Comparison of particle emissions from small heavy fuel oil and wood-fired boilers

O. Sippula (Corresponding Author), Jouni Hokkinen, Harri Puustinen, P. Yli-Pirilä, Jorma Jokiniemi

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    Abstract

    Flue gas emissions of wood and heavy fuel oil (HFO) fired district heating units of size range 4–15 MW were studied. The emission measurements included analyses of particle mass, number and size distributions, particle chemical compositions and gaseous emissions. Thermodynamic equilibrium calculations were carried out to interpret the experimental findings.

    In wood combustion, PM1 (fine particle emission) was mainly formed of K, S and Cl, released from the fuel. In addition PM1 contained small amounts of organic material, CO3, Na and different metals of which Zn was the most abundant. The fine particles from HFO combustion contained varying transient metals and Na that originate from the fuel, sulphuric acid, elemental carbon (soot) and organic material. The majority of particles were formed at high temperature (>800 °C) from V, Ni, Fe and Na. At the flue gas dew point (125 °C in undiluted flue gas) sulphuric acid condensed forming a liquid layer on the particles. This increases the PM1 substantially and may lead to partial dissolution of the metallic cores.

    Wood-fired grate boilers had 6–21-fold PM1 and 2–23-fold total suspended particle (TSP) concentrations upstream of the particle filters when compared to those of HFO-fired boilers. However, the use of single field electrostatic precipitators (ESP) in wood-fired grate boilers decreased particle emissions to same level or even lower as in HFO combustion. On the other hand, particles released from the HFO boilers were clearly smaller and higher in number concentration than those of wood boilers with ESPs. In addition, in contrast to wood combustion, HFO boilers produce notable SO2 emissions that contribute to secondary particle formation in the atmosphere. Due to vast differences in concentrations of gaseous and particle emissions and in the physical and chemical properties of the particles, HFO and wood fuel based energy production units are likely to have very different effects on health and climate.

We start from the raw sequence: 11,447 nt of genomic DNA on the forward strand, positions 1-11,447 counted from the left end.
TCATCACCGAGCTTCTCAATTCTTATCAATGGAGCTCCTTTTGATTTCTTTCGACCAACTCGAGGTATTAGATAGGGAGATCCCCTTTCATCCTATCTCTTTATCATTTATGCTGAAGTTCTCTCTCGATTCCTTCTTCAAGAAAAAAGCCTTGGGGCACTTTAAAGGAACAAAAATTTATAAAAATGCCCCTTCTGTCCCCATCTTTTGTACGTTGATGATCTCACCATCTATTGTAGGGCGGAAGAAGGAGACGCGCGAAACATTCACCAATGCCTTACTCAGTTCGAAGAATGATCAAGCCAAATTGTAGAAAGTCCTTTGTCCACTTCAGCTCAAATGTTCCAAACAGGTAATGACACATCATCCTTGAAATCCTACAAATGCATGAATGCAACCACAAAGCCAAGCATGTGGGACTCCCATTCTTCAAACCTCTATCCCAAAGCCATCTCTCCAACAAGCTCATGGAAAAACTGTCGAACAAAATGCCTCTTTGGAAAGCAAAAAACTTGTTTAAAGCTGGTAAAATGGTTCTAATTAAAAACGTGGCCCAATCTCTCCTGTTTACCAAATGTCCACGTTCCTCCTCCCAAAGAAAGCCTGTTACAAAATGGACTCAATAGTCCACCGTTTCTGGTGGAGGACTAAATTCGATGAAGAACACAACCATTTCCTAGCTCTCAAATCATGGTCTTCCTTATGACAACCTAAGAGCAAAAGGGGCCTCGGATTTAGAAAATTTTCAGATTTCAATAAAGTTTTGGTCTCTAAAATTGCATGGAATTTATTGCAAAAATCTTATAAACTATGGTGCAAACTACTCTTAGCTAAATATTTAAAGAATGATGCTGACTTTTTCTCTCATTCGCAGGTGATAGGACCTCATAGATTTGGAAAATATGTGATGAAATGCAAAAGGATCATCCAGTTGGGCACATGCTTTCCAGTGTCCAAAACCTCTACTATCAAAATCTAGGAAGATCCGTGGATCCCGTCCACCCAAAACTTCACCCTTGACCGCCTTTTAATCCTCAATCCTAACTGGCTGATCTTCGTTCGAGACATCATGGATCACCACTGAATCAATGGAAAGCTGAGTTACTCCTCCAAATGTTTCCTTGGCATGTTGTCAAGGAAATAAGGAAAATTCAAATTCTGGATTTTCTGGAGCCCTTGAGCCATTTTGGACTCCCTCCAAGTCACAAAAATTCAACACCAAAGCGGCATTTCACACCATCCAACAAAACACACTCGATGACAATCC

Original languageEnglish
    Pages (from-to)4855-4864
    Number of pages10
    JournalAtmospheric Environment
    Volume43
    Issue number32
    DOIs
    Publication statusPublished - 2009
    MoE publication typeA1 Journal article-refereed

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    Keywords

    • aerosol
    • biomass
    • combustion
    • fine particles
    • particles
    • particle emissions
    • residual fuel oil

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